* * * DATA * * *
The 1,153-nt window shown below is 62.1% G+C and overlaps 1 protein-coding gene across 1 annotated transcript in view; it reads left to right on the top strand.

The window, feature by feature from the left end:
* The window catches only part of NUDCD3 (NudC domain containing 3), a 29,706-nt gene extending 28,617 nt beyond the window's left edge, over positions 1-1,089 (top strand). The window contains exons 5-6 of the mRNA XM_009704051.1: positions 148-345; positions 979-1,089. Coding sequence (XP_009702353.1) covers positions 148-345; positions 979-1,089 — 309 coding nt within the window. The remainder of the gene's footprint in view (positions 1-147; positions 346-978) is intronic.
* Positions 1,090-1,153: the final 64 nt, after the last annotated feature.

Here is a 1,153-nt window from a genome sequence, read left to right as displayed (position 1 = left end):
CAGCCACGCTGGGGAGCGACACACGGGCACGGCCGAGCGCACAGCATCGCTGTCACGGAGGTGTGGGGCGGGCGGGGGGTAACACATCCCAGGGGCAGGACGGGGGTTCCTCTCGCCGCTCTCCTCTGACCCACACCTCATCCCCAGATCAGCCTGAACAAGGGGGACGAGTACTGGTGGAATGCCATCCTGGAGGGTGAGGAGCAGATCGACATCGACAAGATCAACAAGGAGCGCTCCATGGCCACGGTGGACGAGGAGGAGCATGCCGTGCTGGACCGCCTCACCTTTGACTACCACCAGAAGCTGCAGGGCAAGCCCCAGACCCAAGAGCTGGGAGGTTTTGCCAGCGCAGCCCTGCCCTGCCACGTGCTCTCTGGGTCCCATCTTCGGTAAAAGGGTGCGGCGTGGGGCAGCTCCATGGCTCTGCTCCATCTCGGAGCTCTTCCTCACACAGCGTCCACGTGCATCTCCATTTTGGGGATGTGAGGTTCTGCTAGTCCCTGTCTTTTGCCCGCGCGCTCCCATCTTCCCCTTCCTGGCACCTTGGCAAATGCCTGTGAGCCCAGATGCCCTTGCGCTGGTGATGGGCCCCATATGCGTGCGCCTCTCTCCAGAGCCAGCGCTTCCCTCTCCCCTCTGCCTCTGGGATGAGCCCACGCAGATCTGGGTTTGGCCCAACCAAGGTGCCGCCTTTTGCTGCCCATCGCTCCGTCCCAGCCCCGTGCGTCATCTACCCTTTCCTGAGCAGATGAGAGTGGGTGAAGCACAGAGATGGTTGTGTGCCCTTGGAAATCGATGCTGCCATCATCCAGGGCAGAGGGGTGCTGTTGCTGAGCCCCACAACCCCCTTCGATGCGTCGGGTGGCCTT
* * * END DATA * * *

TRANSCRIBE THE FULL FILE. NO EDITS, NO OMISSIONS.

The 1,153-nt window shown below is 62.1% G+C and overlaps 1 protein-coding gene across 1 annotated transcript in view; it reads left to right on the top strand.

The window, feature by feature from the left end:
* The window catches only part of NUDCD3 (NudC domain containing 3), a 29,706-nt gene extending 28,617 nt beyond the window's left edge, over positions 1-1,089 (top strand). The window contains exons 5-6 of the mRNA XM_009704051.1: positions 148-345; positions 979-1,089. Coding sequence (XP_009702353.1) covers positions 148-345; positions 979-1,089 — 309 coding nt within the window. The remainder of the gene's footprint in view (positions 1-147; positions 346-978) is intronic.
* Positions 1,090-1,153: the final 64 nt, after the last annotated feature.

Here is a 1,153-nt window from a genome sequence, read left to right as displayed (position 1 = left end):
CAGCCACGCTGGGGAGCGACACACGGGCACGGCCGAGCGCACAGCATCGCTGTCACGGAGGTGTGGGGCGGGCGGGGGGTAACACATCCCAGGGGCAGGACGGGGGTTCCTCTCGCCGCTCTCCTCTGACCCACACCTCATCCCCAGATCAGCCTGAACAAGGGGGACGAGTACTGGTGGAATGCCATCCTGGAGGGTGAGGAGCAGATCGACATCGACAAGATCAACAAGGAGCGCTCCATGGCCACGGTGGACGAGGAGGAGCATGCCGTGCTGGACCGCCTCACCTTTGACTACCACCAGAAGCTGCAGGGCAAGCCCCAGACCCAAGAGCTGGGAGGTTTTGCCAGCGCAGCCCTGCCCTGCCACGTGCTCTCTGGGTCCCATCTTCGGTAAAAGGGTGCGGCGTGGGGCAGCTCCATGGCTCTGCTCCATCTCGGAGCTCTTCCTCACACAGCGTCCACGTGCATCTCCATTTTGGGGATGTGAGGTTCTGCTAGTCCCTGTCTTTTGCCCGCGCGCTCCCATCTTCCCCTTCCTGGCACCTTGGCAAATGCCTGTGAGCCCAGATGCCCTTGCGCTGGTGATGGGCCCCATATGCGTGCGCCTCTCTCCAGAGCCAGCGCTTCCCTCTCCCCTCTGCCTCTGGGATGAGCCCACGCAGATCTGGGTTTGGCCCAACCAAGGTGCCGCCTTTTGCTGCCCATCGCTCCGTCCCAGCCCCGTGCGTCATCTACCCTTTCCTGAGCAGATGAGAGTGGGTGAAGCACAGAGATGGTTGTGTGCCCTTGGAAATCGATGCTGCCATCATCCAGGGCAGAGGGGTGCTGTTGCTGAGCCCCACAACCCCCTTCGATGCGTCGGGTGGCCTT